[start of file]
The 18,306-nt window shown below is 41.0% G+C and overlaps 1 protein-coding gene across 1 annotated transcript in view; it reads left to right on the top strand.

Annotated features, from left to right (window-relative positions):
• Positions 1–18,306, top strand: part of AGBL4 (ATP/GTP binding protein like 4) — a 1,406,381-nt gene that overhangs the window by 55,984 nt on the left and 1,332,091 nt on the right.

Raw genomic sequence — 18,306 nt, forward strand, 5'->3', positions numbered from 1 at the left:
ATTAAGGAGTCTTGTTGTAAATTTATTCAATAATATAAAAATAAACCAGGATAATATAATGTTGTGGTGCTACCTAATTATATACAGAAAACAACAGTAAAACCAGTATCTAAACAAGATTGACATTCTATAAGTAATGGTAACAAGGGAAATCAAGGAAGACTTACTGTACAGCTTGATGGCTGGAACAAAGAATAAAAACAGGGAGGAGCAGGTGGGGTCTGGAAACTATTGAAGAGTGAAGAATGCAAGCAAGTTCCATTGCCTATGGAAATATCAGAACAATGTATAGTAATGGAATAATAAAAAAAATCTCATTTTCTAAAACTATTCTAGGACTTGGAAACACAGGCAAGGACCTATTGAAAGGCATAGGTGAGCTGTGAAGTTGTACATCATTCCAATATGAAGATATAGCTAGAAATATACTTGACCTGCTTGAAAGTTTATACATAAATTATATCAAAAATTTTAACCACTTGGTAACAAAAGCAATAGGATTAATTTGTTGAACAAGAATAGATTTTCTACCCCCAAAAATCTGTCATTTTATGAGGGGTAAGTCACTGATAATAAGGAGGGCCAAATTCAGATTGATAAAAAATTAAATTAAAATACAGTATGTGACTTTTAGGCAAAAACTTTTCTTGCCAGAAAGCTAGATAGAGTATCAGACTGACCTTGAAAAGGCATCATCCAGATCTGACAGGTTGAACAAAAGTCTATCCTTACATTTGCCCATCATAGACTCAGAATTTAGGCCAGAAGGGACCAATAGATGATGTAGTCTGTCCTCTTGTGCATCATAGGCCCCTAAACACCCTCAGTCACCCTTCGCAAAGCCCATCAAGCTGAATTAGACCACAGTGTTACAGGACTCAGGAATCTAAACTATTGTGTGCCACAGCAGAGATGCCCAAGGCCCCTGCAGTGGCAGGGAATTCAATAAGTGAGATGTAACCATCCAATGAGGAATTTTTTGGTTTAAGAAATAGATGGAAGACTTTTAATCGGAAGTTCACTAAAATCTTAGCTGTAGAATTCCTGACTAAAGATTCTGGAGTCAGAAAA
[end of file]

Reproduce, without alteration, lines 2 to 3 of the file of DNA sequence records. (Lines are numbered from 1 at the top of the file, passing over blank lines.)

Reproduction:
Annotated features, from left to right (window-relative positions):
• Positions 1–18,306, top strand: part of AGBL4 (ATP/GTP binding protein like 4) — a 1,406,381-nt gene that overhangs the window by 55,984 nt on the left and 1,332,091 nt on the right.